A division of the Department of Homeland Security (DHS) found that more than 50% of fraudulent coronavirus supplies brought into the U.S. have come from China, ABC News reported Tuesday.
Homeland Security Investigations (HSI) said that 56% of seizures involving counterfeit goods intercepted since the launch of “Operation Stolen Promise” 100 days ago have come from China or Hong Kong, ABC News reported.
“We have a list of 39 other countries where these prohibited, fraudulent or counterfeit goods have entered,” Steve Francis, head of HSI’s National Intellectual Property Rights Coordination Center said in a call according to ABC.
U.S. Immigration and Customs Enforcement (ICE) and HSI announced the initiative to combat coronavirus related fraud after criminal organizations historically engaged in financial scams began to pivot to exploiting the pandemic for illegal financial gains.
“As you can imagine, it’s just kind of a daunting task dealing with so many different countries and organizations or bad actors that are exploiting this pandemic,” Francis said.
While 56% of seizures in the last few months have been of counterfeit items from China, 85% of all counterfeit goods over the past 5 years have originated in China. In the last few months, more than 911 seizures of goods have been made. Fraudulent coronavirus supplies included masks, prohibited medications and treatments,, and other personal protective equipment.
“We’re also seeing this type of fraud where the criminals are pivoting to meet the new needs and demands,” Francis added, adding that when hydroxychloroquine was touted as a potential cure, HSI and Customs and Border protection saw an increase in seizures, according to ABC.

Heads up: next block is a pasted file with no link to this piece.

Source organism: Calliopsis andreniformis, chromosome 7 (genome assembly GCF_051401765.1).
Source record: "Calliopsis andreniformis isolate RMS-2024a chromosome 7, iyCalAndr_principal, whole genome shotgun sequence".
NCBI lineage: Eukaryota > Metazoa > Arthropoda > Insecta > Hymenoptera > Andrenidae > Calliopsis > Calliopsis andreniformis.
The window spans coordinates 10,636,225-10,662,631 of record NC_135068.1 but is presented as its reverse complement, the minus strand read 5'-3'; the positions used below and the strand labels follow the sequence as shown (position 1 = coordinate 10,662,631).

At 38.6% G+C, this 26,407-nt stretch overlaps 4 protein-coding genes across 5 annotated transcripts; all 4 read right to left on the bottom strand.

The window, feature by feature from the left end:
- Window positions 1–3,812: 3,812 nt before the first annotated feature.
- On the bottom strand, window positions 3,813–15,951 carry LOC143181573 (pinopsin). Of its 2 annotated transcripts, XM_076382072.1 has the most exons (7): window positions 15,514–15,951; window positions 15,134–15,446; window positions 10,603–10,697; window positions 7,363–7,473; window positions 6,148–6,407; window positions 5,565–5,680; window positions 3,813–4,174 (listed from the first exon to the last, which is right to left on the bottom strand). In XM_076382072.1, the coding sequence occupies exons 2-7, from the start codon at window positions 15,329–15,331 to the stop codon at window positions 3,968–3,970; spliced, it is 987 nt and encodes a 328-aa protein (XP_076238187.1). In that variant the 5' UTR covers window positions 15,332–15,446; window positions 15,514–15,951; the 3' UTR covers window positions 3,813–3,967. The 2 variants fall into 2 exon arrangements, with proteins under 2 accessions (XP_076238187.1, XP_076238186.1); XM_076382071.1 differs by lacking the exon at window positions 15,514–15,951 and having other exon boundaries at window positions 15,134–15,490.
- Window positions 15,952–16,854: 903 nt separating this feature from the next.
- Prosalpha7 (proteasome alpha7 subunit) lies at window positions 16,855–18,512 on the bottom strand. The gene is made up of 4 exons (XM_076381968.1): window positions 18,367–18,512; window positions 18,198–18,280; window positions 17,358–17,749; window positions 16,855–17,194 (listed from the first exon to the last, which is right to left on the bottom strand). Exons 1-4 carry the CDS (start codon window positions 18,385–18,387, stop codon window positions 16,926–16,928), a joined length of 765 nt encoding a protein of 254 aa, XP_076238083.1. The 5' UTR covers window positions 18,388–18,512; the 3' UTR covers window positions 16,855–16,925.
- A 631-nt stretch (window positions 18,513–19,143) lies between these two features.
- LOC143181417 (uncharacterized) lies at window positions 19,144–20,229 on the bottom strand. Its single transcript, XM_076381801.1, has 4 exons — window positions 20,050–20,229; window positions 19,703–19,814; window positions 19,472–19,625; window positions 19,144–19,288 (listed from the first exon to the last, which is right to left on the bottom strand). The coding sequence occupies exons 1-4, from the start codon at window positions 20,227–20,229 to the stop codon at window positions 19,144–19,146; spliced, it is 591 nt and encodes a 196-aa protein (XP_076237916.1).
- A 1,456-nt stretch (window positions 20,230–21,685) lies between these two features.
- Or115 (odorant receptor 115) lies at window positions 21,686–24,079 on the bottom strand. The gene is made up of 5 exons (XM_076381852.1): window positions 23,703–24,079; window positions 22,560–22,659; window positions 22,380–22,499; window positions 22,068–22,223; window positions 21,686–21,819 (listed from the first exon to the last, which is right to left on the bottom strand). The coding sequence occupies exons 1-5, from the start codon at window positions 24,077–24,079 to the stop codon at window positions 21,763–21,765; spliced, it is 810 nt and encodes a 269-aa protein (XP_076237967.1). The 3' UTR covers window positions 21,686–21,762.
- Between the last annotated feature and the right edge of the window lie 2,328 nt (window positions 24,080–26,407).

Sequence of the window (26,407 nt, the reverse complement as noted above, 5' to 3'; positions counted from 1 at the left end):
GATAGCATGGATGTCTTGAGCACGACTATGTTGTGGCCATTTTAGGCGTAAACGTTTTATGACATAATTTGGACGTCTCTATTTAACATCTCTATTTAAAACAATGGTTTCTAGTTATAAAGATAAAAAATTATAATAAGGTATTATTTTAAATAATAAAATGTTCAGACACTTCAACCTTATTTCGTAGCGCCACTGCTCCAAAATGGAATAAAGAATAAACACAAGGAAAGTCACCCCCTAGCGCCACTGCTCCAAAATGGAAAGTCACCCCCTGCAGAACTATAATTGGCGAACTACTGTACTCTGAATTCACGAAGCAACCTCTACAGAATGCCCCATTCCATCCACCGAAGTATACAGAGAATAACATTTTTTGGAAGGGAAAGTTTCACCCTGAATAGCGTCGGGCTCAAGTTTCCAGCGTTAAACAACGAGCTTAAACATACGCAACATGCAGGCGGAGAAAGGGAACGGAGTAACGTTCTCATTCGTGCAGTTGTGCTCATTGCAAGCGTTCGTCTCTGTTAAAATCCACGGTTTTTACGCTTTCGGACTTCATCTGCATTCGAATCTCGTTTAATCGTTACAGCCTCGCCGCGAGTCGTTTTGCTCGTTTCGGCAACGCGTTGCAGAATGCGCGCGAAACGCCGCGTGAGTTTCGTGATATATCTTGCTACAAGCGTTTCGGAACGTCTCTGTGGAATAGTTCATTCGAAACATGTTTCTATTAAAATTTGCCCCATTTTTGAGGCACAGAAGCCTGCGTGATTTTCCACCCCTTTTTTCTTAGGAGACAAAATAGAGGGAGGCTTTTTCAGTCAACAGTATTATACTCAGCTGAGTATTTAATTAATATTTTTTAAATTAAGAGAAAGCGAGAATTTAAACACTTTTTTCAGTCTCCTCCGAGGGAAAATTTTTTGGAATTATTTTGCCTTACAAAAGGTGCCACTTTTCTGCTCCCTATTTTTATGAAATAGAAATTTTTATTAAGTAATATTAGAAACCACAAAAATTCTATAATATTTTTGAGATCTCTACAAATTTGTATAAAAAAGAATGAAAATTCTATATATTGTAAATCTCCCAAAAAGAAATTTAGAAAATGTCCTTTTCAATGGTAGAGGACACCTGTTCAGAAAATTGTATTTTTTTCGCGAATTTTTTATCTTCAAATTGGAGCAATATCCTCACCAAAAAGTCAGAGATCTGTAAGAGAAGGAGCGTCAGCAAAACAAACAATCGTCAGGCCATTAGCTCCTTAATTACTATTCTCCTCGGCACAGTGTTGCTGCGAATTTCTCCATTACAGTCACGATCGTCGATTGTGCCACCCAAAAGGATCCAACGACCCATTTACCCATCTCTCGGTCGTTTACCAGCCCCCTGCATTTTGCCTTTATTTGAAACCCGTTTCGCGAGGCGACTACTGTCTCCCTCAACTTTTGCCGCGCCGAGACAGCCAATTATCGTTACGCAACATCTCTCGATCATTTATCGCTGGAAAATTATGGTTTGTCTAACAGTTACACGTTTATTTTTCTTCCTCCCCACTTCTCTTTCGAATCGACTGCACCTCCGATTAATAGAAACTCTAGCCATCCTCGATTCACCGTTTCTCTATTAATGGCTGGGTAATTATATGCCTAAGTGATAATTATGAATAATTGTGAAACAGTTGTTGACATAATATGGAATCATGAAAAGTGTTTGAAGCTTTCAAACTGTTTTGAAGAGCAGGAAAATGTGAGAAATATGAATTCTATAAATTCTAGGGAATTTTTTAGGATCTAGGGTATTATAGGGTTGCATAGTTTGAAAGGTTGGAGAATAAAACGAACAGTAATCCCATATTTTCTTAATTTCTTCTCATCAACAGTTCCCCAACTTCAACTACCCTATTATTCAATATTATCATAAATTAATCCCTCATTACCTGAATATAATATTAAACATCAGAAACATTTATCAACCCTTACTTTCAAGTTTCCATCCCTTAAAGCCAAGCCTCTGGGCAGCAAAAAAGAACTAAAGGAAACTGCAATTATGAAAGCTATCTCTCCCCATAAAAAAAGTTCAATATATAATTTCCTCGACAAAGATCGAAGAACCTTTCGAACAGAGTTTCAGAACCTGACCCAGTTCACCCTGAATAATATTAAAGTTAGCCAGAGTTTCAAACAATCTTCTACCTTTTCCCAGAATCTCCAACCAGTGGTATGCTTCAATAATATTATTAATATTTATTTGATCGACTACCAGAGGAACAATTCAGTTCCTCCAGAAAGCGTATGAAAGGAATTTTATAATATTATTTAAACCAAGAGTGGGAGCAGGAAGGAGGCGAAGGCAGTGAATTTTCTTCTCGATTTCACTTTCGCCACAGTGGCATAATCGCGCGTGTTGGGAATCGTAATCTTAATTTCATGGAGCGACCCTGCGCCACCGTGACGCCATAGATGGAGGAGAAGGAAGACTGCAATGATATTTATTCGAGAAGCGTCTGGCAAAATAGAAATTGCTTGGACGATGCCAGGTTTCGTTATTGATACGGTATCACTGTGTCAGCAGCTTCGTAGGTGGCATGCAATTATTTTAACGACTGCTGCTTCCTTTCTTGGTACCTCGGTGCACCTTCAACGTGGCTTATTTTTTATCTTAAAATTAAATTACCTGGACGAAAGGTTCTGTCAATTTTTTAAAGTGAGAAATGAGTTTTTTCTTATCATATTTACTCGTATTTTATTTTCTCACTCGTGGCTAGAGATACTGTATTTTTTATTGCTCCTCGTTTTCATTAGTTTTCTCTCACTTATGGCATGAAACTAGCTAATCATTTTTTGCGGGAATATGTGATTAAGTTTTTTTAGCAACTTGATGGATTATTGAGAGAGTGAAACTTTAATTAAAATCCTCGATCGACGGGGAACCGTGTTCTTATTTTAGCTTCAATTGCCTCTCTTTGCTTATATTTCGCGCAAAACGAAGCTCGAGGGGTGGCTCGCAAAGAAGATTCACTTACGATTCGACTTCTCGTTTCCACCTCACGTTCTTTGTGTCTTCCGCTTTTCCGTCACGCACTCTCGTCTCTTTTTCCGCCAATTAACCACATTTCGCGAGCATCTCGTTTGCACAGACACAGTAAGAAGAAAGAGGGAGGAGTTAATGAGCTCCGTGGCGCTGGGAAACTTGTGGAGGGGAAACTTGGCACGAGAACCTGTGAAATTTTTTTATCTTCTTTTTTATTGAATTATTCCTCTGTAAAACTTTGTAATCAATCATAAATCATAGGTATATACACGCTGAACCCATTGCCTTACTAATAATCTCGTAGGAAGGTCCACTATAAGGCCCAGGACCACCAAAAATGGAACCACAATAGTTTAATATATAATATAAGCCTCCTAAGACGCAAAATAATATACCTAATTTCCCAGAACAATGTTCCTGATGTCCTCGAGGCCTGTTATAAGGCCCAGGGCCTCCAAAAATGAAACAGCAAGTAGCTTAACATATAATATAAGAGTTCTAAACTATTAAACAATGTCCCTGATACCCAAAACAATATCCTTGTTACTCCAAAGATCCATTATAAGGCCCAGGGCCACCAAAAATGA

DHS vowed to crackdown on counterfeit merchandise on e-commerce platforms in January after a report detailing the prevalence of such products. A week later, President Donald Trump signed an executive order aimed at stopping the online sales of counterfeit products from abroad to American consumers, according to CNBC.
“The epicenter, ground zero, of the manufactured counterfeit goods is China,” Bob Barchiesi, president of the International AntiCounterfeiting Coalition, said earlier in 2020 according to CNBC. Fake goods make up nearly 3.3% of all global trade and were worth $509 billion in 2016.
In the wake of the pandemic, several countries scrambled to fill coronavirus supply shortages by using supplies sent from China. Many of those countries, including Spain, the Czech Republic, and Britain have complained about the quality of the products, which included faulty antigen or antibody tests and personal protective equipment. (RELATED: The UK’s 3.5 Million Chinese-Made Coronavirus Antibody Tests ‘Not Good Enough’ For Use)